Yet as things stand, we are unlikely even to be consulted. 

None of this is yet certain – and we won’t know exactly what the government’s planning until David Cameron presents the EU Referendum Bill to the House of Commons in a week or two. Then MPs will have a chance to amend and vote on the proposal.

The EU is far from perfect, God knows. It certainly needs reforming. But it has also provided opportunities for millions. Over the next few months, The Local will make sure that the voice of people who have gained most from Europe – and have most to lose if Britain quits – are heard loud and clear.

 

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BREXIT

Brexit: Brits in EU feel European and don’t want to return home

The majority of Britons who live in the EU, Norway, Iceland or Switzerland and are protected under the Brexit agreement feel European and intend to remain in Europe permanently, but many have concerns about travel problems, a new survey reveals.

Brexit: Brits in EU feel European and don't want to return home

The research also shows that problems exist and “travel is where most issues relating to the new status currently occur”. For instance, border officials are still stamping passports of UK citizens with residence rights under the EU UK withdrawal agreement, even though they shouldn’t.

“There is constant confusion around passport stamping. I was ‘stamped in’ to France on a short trip… but could not find anyway to be ‘stamped out’ again. I think I can only spend 90 days in other EU countries, but have no idea how anyone can check or enforce that – until someone decides to try. It’s a mess,” was one of the answers left in an open question.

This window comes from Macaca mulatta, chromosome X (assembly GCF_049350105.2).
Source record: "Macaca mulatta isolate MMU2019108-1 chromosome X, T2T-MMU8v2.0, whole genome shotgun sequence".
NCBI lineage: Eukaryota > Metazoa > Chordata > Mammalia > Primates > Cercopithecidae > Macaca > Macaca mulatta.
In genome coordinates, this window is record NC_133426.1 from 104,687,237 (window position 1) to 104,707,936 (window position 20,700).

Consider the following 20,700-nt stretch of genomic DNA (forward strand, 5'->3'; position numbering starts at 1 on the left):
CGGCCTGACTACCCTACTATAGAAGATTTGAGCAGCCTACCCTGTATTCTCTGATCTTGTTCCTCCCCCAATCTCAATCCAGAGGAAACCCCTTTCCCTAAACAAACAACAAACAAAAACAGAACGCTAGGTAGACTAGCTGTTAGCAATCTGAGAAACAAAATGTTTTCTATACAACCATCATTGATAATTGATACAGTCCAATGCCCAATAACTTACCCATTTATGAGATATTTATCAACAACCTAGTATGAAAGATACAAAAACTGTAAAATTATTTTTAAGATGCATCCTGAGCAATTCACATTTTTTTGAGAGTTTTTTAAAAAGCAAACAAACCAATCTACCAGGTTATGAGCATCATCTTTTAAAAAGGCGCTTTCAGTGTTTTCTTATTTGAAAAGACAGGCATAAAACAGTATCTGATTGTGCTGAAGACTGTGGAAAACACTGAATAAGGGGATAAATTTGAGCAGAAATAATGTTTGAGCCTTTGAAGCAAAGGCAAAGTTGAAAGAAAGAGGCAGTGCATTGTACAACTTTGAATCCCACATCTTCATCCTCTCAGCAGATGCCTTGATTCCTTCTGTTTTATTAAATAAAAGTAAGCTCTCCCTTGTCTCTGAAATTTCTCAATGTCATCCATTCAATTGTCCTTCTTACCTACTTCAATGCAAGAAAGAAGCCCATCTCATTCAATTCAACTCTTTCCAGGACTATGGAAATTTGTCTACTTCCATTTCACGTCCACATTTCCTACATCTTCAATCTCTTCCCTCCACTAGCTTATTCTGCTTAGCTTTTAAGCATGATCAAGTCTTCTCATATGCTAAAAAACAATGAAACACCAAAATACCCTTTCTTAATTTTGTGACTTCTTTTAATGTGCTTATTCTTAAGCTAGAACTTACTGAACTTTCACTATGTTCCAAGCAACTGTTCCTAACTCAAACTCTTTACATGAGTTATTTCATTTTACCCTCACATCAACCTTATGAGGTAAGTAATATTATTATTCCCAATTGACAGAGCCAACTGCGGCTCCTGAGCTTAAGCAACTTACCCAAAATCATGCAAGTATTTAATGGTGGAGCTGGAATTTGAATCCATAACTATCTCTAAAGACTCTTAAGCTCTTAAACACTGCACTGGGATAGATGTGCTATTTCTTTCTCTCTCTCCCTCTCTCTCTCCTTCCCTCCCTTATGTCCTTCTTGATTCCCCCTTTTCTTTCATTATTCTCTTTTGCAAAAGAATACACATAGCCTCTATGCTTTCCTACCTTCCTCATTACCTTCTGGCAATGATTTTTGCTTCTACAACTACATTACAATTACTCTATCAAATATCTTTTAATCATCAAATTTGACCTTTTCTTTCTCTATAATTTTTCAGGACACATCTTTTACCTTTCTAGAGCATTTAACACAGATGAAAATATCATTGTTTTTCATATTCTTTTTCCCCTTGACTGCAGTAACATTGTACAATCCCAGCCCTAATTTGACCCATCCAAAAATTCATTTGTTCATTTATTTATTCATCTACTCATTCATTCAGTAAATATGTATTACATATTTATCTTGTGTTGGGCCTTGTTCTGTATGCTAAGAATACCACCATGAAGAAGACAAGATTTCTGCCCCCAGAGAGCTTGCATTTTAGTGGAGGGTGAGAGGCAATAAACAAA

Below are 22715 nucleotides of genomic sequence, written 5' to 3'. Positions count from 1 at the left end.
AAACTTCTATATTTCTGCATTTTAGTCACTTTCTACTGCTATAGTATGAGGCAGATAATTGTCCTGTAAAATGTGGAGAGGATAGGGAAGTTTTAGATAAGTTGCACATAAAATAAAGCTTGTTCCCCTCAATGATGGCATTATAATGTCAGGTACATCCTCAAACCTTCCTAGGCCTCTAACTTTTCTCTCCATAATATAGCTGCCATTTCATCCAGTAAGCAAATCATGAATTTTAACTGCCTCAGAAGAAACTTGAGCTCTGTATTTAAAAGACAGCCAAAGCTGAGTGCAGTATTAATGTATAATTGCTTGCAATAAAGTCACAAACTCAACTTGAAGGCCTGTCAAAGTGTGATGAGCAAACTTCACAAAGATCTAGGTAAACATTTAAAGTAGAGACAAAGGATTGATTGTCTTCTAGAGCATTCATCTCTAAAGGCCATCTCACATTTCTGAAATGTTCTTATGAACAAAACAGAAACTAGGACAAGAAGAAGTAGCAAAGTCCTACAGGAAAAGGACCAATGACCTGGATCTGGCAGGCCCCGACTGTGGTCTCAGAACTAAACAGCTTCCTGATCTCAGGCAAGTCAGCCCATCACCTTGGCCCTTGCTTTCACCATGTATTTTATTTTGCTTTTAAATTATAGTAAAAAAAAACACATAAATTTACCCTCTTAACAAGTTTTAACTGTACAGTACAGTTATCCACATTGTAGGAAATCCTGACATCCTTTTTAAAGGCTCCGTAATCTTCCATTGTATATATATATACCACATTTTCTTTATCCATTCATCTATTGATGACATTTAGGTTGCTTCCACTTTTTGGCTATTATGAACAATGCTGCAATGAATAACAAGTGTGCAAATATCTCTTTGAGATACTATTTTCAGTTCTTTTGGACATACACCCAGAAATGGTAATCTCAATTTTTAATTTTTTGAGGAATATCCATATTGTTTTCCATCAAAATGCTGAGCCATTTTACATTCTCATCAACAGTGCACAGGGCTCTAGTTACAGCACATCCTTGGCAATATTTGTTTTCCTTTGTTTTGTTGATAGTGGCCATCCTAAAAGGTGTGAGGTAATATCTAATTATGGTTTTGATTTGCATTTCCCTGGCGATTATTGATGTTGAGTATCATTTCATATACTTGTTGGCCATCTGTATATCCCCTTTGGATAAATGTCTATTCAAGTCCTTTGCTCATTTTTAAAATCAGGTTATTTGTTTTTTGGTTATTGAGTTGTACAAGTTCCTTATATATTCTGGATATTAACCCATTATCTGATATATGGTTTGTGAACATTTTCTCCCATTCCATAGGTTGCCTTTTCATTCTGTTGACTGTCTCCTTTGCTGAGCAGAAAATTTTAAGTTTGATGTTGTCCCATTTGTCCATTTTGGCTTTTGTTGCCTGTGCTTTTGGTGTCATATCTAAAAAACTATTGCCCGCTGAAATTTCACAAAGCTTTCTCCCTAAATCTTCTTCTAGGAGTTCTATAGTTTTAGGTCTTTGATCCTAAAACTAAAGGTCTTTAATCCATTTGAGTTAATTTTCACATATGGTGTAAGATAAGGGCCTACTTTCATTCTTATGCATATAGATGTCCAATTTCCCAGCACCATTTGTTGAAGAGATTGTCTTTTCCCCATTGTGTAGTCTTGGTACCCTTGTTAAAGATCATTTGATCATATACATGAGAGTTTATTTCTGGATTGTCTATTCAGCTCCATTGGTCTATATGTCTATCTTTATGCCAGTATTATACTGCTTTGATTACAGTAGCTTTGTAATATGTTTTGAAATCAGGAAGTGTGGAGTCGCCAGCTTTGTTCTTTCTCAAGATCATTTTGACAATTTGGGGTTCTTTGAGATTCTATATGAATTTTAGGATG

“Every time I go through a Schengen border control, I need to provide both my passport and Aufenthaltstitel card [resident permit in Germany] and watch to check that they don’t stamp my passport. As I am currently travelling a lot that’s been 20-odd times this year…” another respondent said.

The survey was carried out by Professor Tanja Bueltmann, historian of migration and diaspora at the University of Strathclyde in Glasgow, between October and November 2022. About 1,139 UK citizens replied.

Of these, 80 per cent found acquiring their new status easy or very easy, 60.7 per cent feel their rights are secure, while 39.3 per cent have concerns about their status going forward.

Staying permanently

More than three quarters (76.6 per cent) of respondents said they plan to live permanently in the EU or the other countries of the European Economic Area and Switzerland. In fact, 65.7 per cent said that Brexit has increased the likelihood of this choice.

For some, the decision is linked to the difficulty to bring non-British family members to the UK under new, stricter immigration rules.